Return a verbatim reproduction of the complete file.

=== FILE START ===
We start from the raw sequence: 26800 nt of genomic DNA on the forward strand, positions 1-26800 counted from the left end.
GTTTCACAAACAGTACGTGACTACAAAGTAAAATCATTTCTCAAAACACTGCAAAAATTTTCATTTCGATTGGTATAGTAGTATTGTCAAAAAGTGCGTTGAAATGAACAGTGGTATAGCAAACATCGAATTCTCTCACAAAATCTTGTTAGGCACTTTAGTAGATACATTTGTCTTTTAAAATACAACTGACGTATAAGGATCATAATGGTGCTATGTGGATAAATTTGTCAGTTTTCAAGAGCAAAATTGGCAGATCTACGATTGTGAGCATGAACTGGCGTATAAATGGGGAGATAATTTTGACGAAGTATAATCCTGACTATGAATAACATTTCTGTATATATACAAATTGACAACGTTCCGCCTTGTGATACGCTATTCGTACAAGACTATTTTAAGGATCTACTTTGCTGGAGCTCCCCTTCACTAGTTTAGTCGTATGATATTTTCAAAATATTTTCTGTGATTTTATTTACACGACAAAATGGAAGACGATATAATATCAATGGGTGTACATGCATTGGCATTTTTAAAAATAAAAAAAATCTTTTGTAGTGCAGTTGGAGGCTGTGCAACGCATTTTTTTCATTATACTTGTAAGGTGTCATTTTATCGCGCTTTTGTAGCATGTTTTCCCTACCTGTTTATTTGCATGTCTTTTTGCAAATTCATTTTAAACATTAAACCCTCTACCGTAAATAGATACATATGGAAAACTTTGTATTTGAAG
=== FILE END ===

We start from the raw sequence: 26800 nt of genomic DNA on the forward strand, positions 1-26800 counted from the left end.
GTTTCACAAACAGTACGTGACTACAAAGTAAAATCATTTCTCAAAACACTGCAAAAATTTTCATTTCGATTGGTATAGTAGTATTGTCAAAAAGTGCGTTGAAATGAACAGTGGTATAGCAAACATCGAATTCTCTCACAAAATCTTGTTAGGCACTTTAGTAGATACATTTGTCTTTTAAAATACAACTGACGTATAAGGATCATAATGGTGCTATGTGGATAAATTTGTCAGTTTTCAAGAGCAAAATTGGCAGATCTACGATTGTGAGCATGAACTGGCGTATAAATGGGGAGATAATTTTGACGAAGTATAATCCTGACTATGAATAACATTTCTGTATATATACAAATTGACAACGTTCCGCCTTGTGATACGCTATTCGTACAAGACTATTTTAAGGATCTACTTTGCTGGAGCTCCCCTTCACTAGTTTAGTCGTATGATATTTTCAAAATATTTTCTGTGATTTTATTTACACGACAAAATGGAAGACGATATAATATCAATGGGTGTACATGCATTGGCATTTTTAAAAATAAAAAAAATCTTTTGTAGTGCAGTTGGAGGCTGTGCAACGCATTTTTTTCATTATACTTGTAAGGTGTCATTTTATCGCGCTTTTGTAGCATGTTTTCCCTACCTGTTTATTTGCATGTCTTTTTGCAAATTCATTTTAAACATTAAACCCTCTACCGTAAATAGATACATATGGAAAACTTTGTATTTGAAG